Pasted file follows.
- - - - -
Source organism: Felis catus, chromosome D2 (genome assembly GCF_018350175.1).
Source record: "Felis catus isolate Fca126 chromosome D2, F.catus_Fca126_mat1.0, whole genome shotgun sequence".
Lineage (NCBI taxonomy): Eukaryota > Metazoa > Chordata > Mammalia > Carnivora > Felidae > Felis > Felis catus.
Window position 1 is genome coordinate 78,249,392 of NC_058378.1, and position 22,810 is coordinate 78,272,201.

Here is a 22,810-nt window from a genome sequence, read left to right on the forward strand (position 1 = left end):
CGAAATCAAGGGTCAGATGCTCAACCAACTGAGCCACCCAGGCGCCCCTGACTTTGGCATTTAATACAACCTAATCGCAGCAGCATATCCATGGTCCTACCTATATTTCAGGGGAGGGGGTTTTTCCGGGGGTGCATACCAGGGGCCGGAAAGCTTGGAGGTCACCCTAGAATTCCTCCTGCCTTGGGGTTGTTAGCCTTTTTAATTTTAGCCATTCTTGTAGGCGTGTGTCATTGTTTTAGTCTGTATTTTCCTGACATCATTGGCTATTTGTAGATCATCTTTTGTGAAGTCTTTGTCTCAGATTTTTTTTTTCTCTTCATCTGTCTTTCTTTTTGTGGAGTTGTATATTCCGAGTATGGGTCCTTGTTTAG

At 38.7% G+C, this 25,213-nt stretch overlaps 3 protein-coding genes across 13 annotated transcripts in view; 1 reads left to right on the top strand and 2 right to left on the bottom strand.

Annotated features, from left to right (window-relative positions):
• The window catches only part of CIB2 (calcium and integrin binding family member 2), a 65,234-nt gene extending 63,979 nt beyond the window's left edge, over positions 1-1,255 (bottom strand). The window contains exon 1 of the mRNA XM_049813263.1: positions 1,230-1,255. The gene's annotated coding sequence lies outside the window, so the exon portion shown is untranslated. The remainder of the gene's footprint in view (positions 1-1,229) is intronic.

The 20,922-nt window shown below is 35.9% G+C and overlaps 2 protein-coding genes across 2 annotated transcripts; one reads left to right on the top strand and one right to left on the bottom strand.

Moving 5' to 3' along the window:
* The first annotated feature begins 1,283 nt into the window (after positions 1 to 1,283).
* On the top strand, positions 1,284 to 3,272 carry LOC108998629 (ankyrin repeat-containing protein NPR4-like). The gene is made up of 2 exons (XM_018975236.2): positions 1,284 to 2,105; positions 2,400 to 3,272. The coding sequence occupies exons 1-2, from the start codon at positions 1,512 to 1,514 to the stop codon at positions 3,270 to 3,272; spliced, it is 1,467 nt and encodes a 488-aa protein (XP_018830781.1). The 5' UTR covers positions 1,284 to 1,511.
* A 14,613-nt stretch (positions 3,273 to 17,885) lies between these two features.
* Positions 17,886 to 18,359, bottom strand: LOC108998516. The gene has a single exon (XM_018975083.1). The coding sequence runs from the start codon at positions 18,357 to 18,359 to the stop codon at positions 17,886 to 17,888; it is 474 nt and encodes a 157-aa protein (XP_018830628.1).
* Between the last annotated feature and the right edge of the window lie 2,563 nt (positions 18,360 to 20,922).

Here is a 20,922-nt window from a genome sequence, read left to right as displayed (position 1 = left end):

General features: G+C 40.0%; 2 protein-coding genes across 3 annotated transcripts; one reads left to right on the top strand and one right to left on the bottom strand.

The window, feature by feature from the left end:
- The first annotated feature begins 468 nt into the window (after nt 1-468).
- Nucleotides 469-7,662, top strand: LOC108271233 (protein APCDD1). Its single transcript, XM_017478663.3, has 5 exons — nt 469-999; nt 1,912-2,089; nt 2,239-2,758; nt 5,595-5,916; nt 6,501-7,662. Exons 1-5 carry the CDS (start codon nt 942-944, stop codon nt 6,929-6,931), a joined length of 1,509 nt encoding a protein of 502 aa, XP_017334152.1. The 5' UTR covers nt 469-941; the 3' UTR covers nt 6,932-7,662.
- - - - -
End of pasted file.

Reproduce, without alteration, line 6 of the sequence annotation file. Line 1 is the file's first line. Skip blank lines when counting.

CGAAATCAAGGGTCAGATGCTCAACCAACTGAGCCACCCAGGCGCCCCTGACTTTGGCATTTAATACAACCTAATCGCAGCAGCATATCCATGGTCCTACCTATATTTCAGGGGAGGGGGTTTTTCCGGGGGTGCATACCAGGGGCCGGAAAGCTTGGAGGTCACCCTAGAATTCCTCCTGCCTTGGGGTTGTTAGCCTTTTTAATTTTAGCCATTCTTGTAGGCGTGTGTCATTGTTTTAGTCTGTATTTTCCTGACATCATTGGCTATTTGTAGATCATCTTTTGTGAAGTCTTTGTCTCAGATTTTTTTTTTCTCTTCATCTGTCTTTCTTTTTGTGGAGTTGTATATTCCGAGTATGGGTCCTTGTTTAG